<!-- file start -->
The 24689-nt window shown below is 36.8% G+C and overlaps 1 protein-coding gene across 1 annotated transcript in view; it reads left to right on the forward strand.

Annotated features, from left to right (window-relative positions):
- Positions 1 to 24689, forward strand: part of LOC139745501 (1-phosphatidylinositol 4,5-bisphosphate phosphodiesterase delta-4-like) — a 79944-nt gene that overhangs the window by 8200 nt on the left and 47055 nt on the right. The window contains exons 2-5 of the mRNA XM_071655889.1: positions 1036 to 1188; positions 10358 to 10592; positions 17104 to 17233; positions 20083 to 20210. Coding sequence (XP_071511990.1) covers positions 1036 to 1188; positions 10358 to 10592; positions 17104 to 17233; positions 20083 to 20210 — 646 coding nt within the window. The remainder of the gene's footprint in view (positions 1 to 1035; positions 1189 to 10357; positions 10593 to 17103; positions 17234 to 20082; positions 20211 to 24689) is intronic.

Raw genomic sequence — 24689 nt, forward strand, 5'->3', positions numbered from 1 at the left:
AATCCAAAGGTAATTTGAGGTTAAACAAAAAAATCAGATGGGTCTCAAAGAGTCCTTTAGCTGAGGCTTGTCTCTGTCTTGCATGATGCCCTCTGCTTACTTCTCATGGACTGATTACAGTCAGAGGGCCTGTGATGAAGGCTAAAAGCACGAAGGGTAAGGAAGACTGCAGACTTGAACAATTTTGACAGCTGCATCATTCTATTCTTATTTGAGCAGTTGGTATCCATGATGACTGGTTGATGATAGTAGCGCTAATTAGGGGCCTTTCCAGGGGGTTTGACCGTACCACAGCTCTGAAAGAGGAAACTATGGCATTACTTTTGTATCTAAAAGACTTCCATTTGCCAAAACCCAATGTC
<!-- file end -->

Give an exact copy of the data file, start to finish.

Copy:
The 24689-nt window shown below is 36.8% G+C and overlaps 1 protein-coding gene across 1 annotated transcript in view; it reads left to right on the forward strand.

Annotated features, from left to right (window-relative positions):
- Positions 1 to 24689, forward strand: part of LOC139745501 (1-phosphatidylinositol 4,5-bisphosphate phosphodiesterase delta-4-like) — a 79944-nt gene that overhangs the window by 8200 nt on the left and 47055 nt on the right. The window contains exons 2-5 of the mRNA XM_071655889.1: positions 1036 to 1188; positions 10358 to 10592; positions 17104 to 17233; positions 20083 to 20210. Coding sequence (XP_071511990.1) covers positions 1036 to 1188; positions 10358 to 10592; positions 17104 to 17233; positions 20083 to 20210 — 646 coding nt within the window. The remainder of the gene's footprint in view (positions 1 to 1035; positions 1189 to 10357; positions 10593 to 17103; positions 17234 to 20082; positions 20211 to 24689) is intronic.

Raw genomic sequence — 24689 nt, forward strand, 5'->3', positions numbered from 1 at the left:
AATCCAAAGGTAATTTGAGGTTAAACAAAAAAATCAGATGGGTCTCAAAGAGTCCTTTAGCTGAGGCTTGTCTCTGTCTTGCATGATGCCCTCTGCTTACTTCTCATGGACTGATTACAGTCAGAGGGCCTGTGATGAAGGCTAAAAGCACGAAGGGTAAGGAAGACTGCAGACTTGAACAATTTTGACAGCTGCATCATTCTATTCTTATTTGAGCAGTTGGTATCCATGATGACTGGTTGATGATAGTAGCGCTAATTAGGGGCCTTTCCAGGGGGTTTGACCGTACCACAGCTCTGAAAGAGGAAACTATGGCATTACTTTTGTATCTAAAAGACTTCCATTTGCCAAAACCCAATGTC